XXE to AWS metadata disclosure

I recently found a critical vulnerability on a private program on HackerOne that allowed me to get their Amazon Web Services root keys. Because of this, the vulnerability was rated as a 10.0 critical, the highest possible. After having been unable to hack for several months due to a family emergency, I finally got home

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Subdomain Takeovers: Heroku

Heroku subdomain takeovers are possible for CNAMEs, and can be identified by the ‘No such app’ page: And a CNAME in dig that points to This is an indication that the company has a dangling CNAME record pointing to an unclaimed Heroku app which we might be able to take over. To manually

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How to find your first bug

I often get asked ‘how do I find my first bug’ on the Hacker101 Discord channel. This article is an answer to that question. At this point I assume you’ve been studying the basics of ethical hacking. If you have no background in IT I would recommend reading “The Web Application Hacker’s Handbook”; though those

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H1-2006 CTF Write-up

HackerOne recently held a CTF with the objective to hack a fictitious bounty payout application. While my write-up of this CTF is now public and can be seen here, this is a different kind of write-up where I will be more open and go into the areas where I had a lot of trouble. I’m

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HackTheBox Traverxec

Traverxec is rated as an easy box on HackTheBox. User As with all HackTheBox machines I started with an nmap scan which identified port 80 was open and running nostromo 1.9.6, a simple HTTP server also called nhttpd. While searching for some information on nostromo, pretty much the first search result was about a known

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HackTheBox Bitlab

Bitlab is rated as a medium box on HackTheBox. User As is usual with HackTheBox, I started with an nmap scan and discovered ports 22 and 80 open. Going to the web server on port 80 and looking around, I found an interesting link under ‘help’ that wouldn’t open. Turned out the link was this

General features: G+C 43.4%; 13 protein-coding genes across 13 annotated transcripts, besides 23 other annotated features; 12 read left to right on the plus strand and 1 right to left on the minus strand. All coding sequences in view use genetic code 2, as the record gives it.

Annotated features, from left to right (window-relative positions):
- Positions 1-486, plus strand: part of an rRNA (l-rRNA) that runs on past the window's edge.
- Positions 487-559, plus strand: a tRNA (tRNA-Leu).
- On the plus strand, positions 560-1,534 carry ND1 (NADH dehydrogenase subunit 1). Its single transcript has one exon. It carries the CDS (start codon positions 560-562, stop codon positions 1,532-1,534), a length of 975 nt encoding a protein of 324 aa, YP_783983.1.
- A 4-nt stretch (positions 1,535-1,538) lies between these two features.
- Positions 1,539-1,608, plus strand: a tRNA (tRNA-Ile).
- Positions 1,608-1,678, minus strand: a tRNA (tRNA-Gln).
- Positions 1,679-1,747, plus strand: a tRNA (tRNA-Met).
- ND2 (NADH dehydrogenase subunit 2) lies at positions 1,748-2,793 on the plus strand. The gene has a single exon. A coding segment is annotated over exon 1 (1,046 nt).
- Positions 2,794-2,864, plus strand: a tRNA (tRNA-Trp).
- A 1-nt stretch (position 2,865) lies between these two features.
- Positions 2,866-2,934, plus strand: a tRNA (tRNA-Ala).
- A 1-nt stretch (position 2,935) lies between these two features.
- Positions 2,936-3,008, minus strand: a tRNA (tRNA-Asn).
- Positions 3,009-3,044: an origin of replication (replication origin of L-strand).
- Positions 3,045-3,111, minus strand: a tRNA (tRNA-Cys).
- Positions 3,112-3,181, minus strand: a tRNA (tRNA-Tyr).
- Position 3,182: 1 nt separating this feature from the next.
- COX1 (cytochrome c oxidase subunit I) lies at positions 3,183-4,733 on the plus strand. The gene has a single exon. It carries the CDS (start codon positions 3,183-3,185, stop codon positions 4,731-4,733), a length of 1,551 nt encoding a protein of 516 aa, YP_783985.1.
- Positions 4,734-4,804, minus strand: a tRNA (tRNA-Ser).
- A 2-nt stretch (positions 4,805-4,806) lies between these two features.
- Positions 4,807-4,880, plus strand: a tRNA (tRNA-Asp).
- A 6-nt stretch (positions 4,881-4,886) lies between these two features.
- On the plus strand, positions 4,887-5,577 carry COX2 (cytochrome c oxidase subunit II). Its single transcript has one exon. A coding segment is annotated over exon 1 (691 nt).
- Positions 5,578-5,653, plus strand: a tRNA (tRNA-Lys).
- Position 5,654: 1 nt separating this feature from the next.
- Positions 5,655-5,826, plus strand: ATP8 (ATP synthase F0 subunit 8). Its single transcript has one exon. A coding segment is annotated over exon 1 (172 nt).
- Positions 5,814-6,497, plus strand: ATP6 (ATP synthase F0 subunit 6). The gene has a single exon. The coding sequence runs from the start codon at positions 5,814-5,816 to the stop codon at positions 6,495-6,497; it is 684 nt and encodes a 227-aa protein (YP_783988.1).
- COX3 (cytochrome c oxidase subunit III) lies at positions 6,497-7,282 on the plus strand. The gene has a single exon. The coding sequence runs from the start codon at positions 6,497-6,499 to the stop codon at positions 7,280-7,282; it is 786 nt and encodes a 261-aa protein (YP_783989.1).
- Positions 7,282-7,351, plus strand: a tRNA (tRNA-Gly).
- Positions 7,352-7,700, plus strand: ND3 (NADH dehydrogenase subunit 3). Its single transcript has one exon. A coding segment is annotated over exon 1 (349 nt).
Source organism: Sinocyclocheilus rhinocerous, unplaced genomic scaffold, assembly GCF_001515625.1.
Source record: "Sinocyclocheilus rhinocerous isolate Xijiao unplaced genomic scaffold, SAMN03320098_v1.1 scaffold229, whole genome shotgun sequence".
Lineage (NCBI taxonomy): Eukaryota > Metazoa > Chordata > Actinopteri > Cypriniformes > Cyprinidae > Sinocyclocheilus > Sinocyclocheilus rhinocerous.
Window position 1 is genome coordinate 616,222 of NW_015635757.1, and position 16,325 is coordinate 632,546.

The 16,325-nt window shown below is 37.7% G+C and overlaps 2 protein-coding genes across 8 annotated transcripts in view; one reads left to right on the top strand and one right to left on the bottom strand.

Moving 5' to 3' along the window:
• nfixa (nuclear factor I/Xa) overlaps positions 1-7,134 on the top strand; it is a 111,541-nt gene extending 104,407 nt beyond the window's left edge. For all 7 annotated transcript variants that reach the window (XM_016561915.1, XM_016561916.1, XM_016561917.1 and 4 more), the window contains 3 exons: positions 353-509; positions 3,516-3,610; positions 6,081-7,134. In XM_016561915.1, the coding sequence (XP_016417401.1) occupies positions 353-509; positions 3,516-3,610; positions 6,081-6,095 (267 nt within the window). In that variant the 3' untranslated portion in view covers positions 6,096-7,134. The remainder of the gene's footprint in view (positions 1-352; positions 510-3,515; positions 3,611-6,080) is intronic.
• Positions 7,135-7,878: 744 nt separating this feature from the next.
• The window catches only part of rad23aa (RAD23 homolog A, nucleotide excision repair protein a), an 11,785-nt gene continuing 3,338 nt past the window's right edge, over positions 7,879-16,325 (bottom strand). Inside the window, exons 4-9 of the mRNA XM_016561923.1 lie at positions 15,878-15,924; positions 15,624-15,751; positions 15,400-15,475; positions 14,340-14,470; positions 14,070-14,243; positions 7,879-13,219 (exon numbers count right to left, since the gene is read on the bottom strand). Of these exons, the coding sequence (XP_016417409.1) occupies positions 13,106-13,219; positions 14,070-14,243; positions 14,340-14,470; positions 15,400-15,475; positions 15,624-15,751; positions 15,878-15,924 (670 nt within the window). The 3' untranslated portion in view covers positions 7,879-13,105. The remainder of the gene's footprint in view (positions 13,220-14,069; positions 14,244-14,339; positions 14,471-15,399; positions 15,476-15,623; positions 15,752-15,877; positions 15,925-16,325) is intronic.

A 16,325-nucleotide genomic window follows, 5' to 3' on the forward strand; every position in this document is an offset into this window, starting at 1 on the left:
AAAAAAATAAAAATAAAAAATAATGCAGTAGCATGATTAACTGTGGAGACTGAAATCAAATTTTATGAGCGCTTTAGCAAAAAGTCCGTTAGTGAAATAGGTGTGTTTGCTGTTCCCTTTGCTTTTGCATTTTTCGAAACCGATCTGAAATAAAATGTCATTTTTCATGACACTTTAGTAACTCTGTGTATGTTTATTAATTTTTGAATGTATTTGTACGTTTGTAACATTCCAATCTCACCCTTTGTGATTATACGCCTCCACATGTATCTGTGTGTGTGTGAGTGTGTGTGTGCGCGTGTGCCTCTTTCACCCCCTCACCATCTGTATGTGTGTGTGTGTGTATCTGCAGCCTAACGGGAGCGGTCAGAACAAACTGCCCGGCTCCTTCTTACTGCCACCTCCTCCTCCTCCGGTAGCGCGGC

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HackTheBox Heist

Heist is an easy Windows box on HackTheBox, however since I have very little experience with Windows, I found it rather difficult. User The usual nmap scan reveals the following ports are open: Port 80 presents a login page and a forgotten password link (/issues.php), which actually goes to a forum post with an attached

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HackTheBox Networked

‘Networked’ is rated as an easy machine on HackTheBox User The usual nmap scan revealed the following open ports: Running gobuster on port 80 revealed a few endpoints, the most interesting one being /backup which had a tarred backup file which included all the PHP files the server was running on port 80. Running those

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HackTheBox Haystack

‘Haystack’ is rated as an easy machine on HackTheBox. USER Running nmap on the machine showed that only a few ports were open, with http running on both port 80 and 9200. Visiting port 80 revealed a very simple page with an image and nothing else. Gobuster didn’t reveal any other endpoints on this port,

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